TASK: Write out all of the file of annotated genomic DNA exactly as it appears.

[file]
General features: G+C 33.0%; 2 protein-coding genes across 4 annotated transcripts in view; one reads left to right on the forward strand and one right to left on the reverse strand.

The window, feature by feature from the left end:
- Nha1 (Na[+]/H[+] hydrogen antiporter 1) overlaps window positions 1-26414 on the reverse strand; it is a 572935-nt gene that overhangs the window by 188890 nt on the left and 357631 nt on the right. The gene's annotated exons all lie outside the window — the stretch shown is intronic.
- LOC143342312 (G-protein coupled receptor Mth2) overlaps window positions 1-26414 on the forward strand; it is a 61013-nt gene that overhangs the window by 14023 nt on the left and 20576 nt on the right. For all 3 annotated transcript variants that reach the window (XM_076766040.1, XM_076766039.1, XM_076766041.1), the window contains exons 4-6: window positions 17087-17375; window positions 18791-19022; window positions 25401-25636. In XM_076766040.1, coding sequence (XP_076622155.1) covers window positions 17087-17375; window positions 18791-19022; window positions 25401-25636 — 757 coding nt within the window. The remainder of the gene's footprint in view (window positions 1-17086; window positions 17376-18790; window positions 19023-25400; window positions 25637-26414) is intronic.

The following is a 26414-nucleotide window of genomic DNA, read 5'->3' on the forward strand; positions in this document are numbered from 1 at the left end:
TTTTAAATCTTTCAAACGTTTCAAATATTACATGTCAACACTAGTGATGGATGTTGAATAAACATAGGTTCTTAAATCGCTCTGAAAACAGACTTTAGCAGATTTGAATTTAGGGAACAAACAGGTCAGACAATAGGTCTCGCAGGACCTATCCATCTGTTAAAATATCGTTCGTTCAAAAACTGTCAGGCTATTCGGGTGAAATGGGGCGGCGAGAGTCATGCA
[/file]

General features: G+C 33.0%; 2 protein-coding genes across 4 annotated transcripts in view; one reads left to right on the forward strand and one right to left on the reverse strand.

The window, feature by feature from the left end:
- Nha1 (Na[+]/H[+] hydrogen antiporter 1) overlaps window positions 1-26414 on the reverse strand; it is a 572935-nt gene that overhangs the window by 188890 nt on the left and 357631 nt on the right. The gene's annotated exons all lie outside the window — the stretch shown is intronic.
- LOC143342312 (G-protein coupled receptor Mth2) overlaps window positions 1-26414 on the forward strand; it is a 61013-nt gene that overhangs the window by 14023 nt on the left and 20576 nt on the right. For all 3 annotated transcript variants that reach the window (XM_076766040.1, XM_076766039.1, XM_076766041.1), the window contains exons 4-6: window positions 17087-17375; window positions 18791-19022; window positions 25401-25636. In XM_076766040.1, coding sequence (XP_076622155.1) covers window positions 17087-17375; window positions 18791-19022; window positions 25401-25636 — 757 coding nt within the window. The remainder of the gene's footprint in view (window positions 1-17086; window positions 17376-18790; window positions 19023-25400; window positions 25637-26414) is intronic.

The following is a 26414-nucleotide window of genomic DNA, read 5'->3' on the forward strand; positions in this document are numbered from 1 at the left end:
TTTTAAATCTTTCAAACGTTTCAAATATTACATGTCAACACTAGTGATGGATGTTGAATAAACATAGGTTCTTAAATCGCTCTGAAAACAGACTTTAGCAGATTTGAATTTAGGGAACAAACAGGTCAGACAATAGGTCTCGCAGGACCTATCCATCTGTTAAAATATCGTTCGTTCAAAAACTGTCAGGCTATTCGGGTGAAATGGGGCGGCGAGAGTCATGCA